Travel down to Cornwall – as you may have done this summer – and you can’t help noticing how many places have saints’ names. There’s St Austell, St Ives and St Agnes for starters. Then St Mewan, St Mawgan, St Martin, St Erth, St Ervan, St Eval (an unfortunate one), and so on. You trip over them everywhere. A relic of
the past, or something to draw from?
Bestowing ‘sainthood’ is today the preserve of the Catholic church. (The Church of England has a rather more ambivalent relationship with ‘saints’). The 12th century popes were the first to insist on approving ‘canonisations’, a symptom of the church’s worrying instinct to control. Between 993 and 1500 AD, there were just 78 canonisations. Yet in May 2013 Pope Francis smashed the records by making 813 people saints in one day. This is saint-inflation on quite some scale. What is going on?
Canonisation has been victim to fashion. Most ‘saints’ strangely have been white and male. Pope Francis (of whom I am a fan) is helping redefine it, to be broader and more inclusive.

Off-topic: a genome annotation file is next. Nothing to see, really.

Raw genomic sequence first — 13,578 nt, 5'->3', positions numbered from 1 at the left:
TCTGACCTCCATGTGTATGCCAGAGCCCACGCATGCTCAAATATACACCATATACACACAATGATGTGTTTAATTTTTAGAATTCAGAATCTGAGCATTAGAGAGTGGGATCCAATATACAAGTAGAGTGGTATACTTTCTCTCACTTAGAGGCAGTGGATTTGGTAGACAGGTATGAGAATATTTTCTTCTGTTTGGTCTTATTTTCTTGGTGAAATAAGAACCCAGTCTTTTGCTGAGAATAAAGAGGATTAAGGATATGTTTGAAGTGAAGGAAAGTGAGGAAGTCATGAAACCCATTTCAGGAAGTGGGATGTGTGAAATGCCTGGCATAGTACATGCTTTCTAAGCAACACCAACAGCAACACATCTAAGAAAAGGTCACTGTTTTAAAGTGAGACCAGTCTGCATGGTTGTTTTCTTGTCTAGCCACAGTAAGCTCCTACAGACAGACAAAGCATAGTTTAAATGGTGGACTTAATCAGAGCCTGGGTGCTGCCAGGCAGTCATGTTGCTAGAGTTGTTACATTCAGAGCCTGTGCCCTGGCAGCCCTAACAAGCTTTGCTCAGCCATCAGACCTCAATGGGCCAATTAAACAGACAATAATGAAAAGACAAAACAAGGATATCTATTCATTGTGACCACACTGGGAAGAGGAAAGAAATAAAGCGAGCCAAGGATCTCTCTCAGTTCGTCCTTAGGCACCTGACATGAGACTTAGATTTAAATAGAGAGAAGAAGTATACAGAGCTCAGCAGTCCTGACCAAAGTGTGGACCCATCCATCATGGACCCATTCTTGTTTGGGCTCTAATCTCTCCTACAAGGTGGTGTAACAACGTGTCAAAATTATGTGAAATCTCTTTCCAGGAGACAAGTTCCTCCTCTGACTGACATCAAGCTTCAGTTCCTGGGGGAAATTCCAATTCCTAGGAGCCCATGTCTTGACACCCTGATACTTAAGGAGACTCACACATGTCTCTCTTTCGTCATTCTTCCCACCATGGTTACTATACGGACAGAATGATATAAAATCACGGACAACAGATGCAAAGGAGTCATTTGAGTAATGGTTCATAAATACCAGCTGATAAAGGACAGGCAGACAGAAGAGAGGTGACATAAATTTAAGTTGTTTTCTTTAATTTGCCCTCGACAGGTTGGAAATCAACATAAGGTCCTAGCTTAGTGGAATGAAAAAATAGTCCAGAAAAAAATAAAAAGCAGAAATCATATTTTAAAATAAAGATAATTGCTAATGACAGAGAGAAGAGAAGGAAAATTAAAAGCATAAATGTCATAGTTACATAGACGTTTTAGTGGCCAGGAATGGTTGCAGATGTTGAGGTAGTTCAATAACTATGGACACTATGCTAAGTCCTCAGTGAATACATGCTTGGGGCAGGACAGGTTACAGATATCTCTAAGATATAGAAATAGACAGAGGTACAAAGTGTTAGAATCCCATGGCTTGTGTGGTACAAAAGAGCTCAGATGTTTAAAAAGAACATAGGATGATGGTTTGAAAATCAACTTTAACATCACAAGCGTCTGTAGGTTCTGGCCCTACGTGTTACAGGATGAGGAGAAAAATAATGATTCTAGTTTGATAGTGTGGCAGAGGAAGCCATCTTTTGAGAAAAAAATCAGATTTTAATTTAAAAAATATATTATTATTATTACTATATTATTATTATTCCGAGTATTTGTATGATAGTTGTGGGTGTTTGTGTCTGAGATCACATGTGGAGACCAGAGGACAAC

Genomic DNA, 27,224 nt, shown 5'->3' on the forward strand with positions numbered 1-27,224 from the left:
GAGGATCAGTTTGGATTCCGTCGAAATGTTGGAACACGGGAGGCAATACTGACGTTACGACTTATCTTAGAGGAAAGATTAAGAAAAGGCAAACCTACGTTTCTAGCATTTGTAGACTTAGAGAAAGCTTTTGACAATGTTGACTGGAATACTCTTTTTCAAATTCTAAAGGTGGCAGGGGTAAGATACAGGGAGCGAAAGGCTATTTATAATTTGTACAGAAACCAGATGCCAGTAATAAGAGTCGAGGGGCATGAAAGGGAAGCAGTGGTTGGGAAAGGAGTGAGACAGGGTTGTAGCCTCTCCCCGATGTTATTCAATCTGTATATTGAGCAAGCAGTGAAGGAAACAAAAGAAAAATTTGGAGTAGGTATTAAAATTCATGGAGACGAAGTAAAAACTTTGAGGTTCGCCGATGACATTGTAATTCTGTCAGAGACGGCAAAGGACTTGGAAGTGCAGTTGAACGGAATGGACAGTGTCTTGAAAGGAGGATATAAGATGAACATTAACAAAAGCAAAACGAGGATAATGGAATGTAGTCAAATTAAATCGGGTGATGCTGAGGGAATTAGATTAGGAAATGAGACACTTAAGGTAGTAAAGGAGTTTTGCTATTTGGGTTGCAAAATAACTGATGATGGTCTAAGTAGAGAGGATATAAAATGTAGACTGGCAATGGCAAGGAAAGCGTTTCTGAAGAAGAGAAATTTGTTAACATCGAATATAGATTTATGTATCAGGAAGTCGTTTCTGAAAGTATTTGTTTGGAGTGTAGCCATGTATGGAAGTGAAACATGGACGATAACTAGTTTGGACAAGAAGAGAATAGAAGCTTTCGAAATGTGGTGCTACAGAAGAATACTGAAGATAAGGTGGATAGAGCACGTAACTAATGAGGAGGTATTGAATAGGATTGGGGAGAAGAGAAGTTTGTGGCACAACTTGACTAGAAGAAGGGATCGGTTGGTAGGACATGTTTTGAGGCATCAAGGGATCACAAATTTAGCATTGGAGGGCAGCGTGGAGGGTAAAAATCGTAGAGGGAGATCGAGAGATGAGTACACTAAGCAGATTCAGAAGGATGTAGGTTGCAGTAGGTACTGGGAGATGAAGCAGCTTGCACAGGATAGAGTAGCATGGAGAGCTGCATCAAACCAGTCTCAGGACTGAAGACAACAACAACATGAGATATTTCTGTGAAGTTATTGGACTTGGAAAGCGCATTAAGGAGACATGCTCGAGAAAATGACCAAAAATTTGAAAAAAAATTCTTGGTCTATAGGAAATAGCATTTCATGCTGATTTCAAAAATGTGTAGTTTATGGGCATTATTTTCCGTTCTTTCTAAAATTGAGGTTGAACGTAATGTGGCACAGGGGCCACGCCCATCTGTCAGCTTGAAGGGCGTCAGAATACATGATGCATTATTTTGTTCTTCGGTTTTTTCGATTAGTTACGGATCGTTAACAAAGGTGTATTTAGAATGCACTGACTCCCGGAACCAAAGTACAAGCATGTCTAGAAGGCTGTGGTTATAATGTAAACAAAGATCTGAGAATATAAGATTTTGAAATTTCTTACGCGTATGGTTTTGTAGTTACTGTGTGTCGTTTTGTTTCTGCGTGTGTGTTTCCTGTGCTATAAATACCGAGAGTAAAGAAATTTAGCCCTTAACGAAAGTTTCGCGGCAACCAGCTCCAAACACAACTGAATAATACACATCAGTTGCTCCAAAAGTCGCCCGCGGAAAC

Which brings us back to Cornwall. Its Celtic history is illuminated by its plethora of saints’ names. These ‘saints’ were people the community had known, folk who lived amongst them. The faith of Celtic Christians was rooted in their community and not governed by a distant hierarchy.
Each of the EFP churches has a patron saint, with Escot having a two-saints-for-the-price-of-one deal. Historically the patron saint would have deemed to bestow spiritual blessing, in the manner a patron would bestow monetary blessing. Every year we celebrate the ‘patronal festivals’, and it is valuable to recall the lives of the ancient saints. But what of the local connection?
At our patronal festivals – the first in Payhembury on 1st September – we will make this local connection. We will celebrate our communities and the people in them, and pray for them; the services will be themed, “This is Our Story”. Our patron saints will be remembered – they are part of our story – but they will be more than happy, I think, to play second-fiddle to those in today’s living community.
Whether or not you wish to come to these celebrations (Feniton’s St Andrew’s service is on 1st December and Escot’s patronal 3rd May), be assured that your community will be celebrated – saints live all around us.
Rev David Carrington
Team Vicar of Escot, Feniton and Payhembury
The Rectory, Station Road, Feniton 01404 850905